Bad roads are contributing to the numerous accidents being recorded.

The country has many exchange rates for the same local currency — the Zimdollar, Real Time Gross Settlement and swipe.

Each has its own rate.

This is failure of the highest order which positions opposition Citizens Coalition for Change leader Nelson Chamisa and his part as the only political party Zimbabweans must vote for in next year’s elections.

Come 2023, Zimbabweans must vote in numbers for change so as to get rid of this maladministration we are seeing.

Removing a clueless,useless and blunt government doesn’t need prophets.

Some of these church leaders who dine with government leaders are fake.

History has taught us that many engaged in wars to build today’s world and wars are still being fought to reclaim or defend countries’ interests against invasion or interference.

Let us stand up against State-sponsored violence. Let us mobilise support and votes for Chamisa.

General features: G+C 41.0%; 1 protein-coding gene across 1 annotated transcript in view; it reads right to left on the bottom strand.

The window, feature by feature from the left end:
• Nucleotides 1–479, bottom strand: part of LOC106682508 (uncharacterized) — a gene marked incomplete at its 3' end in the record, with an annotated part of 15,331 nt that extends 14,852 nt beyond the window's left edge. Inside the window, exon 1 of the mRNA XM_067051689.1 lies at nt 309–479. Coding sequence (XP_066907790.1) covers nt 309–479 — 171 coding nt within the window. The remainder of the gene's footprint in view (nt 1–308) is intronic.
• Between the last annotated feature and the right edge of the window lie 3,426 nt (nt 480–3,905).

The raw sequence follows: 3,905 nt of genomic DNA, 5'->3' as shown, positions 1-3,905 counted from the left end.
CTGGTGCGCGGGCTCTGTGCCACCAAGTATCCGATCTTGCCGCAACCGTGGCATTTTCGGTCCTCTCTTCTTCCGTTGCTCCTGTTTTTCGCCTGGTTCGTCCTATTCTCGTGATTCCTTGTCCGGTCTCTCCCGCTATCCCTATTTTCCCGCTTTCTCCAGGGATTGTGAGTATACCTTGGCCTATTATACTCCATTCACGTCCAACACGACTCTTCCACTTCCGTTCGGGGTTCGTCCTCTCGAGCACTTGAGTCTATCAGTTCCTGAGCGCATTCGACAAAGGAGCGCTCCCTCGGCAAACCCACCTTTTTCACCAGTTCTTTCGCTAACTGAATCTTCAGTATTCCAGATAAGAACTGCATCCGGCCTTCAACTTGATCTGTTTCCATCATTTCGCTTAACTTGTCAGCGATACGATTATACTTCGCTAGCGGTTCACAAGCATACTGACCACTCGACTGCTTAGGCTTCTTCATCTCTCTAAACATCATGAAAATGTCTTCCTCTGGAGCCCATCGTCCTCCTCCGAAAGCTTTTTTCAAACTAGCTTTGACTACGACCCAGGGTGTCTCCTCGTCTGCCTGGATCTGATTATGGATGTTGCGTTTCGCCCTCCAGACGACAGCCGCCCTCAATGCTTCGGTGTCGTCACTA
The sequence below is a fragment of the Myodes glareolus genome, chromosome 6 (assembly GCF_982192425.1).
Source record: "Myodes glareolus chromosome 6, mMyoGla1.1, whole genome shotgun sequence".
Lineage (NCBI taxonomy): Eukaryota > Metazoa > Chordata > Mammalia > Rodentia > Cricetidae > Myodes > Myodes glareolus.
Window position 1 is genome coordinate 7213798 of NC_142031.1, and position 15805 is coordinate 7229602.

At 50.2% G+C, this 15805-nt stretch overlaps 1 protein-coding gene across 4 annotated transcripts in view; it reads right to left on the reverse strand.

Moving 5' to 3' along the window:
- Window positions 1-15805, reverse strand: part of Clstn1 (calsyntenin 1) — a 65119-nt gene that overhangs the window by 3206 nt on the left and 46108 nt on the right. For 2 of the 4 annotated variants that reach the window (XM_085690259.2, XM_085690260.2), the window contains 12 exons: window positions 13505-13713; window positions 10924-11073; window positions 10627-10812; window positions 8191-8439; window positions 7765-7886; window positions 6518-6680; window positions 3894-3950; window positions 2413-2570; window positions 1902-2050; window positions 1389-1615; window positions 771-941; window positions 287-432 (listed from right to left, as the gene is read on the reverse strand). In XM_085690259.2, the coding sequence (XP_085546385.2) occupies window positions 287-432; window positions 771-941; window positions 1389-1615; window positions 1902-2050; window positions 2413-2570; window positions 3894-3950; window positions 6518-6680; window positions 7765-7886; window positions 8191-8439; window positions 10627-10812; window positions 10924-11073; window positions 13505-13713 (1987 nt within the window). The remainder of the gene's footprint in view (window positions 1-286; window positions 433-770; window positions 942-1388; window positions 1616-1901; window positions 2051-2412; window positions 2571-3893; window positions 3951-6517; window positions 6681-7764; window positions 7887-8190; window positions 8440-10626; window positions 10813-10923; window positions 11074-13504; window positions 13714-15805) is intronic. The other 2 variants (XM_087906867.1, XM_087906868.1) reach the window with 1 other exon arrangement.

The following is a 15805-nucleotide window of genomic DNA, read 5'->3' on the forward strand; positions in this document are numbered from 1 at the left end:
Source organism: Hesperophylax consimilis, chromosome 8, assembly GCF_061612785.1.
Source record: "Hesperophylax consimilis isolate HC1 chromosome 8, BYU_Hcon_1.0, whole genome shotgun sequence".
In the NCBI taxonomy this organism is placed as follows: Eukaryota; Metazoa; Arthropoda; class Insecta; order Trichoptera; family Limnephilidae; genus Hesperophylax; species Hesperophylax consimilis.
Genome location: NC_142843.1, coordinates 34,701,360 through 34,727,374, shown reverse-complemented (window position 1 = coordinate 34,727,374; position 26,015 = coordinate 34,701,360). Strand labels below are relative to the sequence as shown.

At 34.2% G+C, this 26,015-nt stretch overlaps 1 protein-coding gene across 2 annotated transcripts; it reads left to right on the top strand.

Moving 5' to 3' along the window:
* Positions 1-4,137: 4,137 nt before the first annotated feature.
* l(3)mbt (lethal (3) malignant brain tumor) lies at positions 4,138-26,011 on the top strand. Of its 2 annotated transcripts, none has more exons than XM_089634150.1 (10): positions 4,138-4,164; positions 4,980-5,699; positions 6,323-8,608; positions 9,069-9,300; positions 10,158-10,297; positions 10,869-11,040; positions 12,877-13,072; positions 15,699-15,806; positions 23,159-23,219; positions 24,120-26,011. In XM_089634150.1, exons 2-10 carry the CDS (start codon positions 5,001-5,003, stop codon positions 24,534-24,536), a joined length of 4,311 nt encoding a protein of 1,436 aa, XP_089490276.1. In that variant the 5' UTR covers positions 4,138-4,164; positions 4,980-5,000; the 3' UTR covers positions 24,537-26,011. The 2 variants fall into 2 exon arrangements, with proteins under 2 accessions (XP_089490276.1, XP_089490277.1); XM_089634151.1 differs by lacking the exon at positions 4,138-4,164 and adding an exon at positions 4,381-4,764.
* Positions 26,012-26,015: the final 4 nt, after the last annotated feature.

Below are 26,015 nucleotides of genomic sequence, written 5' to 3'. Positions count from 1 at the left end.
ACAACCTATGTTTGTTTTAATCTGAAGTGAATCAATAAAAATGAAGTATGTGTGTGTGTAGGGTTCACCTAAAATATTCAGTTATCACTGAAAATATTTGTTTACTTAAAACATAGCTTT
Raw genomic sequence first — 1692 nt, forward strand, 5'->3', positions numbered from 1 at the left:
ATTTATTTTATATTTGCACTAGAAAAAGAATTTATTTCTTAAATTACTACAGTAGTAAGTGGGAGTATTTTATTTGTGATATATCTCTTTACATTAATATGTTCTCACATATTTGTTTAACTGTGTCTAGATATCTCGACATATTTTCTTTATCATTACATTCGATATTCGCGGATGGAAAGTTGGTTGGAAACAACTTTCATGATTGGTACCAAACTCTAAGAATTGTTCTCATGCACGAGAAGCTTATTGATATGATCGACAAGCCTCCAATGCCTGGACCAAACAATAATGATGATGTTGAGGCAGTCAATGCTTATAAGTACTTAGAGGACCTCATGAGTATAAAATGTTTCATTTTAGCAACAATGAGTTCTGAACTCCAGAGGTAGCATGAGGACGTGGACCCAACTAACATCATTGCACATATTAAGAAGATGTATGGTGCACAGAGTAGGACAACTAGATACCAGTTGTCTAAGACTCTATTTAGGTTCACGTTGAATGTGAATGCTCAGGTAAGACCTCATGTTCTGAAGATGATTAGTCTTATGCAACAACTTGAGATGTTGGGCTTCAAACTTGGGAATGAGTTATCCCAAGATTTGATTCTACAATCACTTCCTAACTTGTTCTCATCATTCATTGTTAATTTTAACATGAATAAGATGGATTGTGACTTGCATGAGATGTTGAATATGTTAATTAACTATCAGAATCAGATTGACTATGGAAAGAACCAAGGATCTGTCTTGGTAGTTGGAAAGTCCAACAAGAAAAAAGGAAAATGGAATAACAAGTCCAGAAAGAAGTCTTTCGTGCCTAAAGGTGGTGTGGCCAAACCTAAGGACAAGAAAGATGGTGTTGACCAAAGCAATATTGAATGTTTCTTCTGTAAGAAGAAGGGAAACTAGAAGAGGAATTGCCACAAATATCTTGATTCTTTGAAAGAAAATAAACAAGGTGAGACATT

Let’s be united against dictatorship. We should resist the divide and rule tactic being employed by the Zanu PF government.

We can’t be a Pfumvudza country. Agriculture has revolutionised around the world. Using more of Chitemene system of early agriculture is total failure.

Chamisa needs our support, he can’t do this alone. Even Jesus Christ had disciples. Chamisa can’t knock at everyone’s doors.

Go out and register to vote. - Isaac Mupinyuri

World Aids Day: Putting ourselves to the test

EACH year on December 1, we commemorate World Aids Day.  This important day affords time to reflect on our efforts to end HIV and Aids while honouring the lives of those lost to Aids-related illnesses.

On this day, we also renew our commitment to supporting the wellbeing of those living with HIV, as well as those at risk for infection.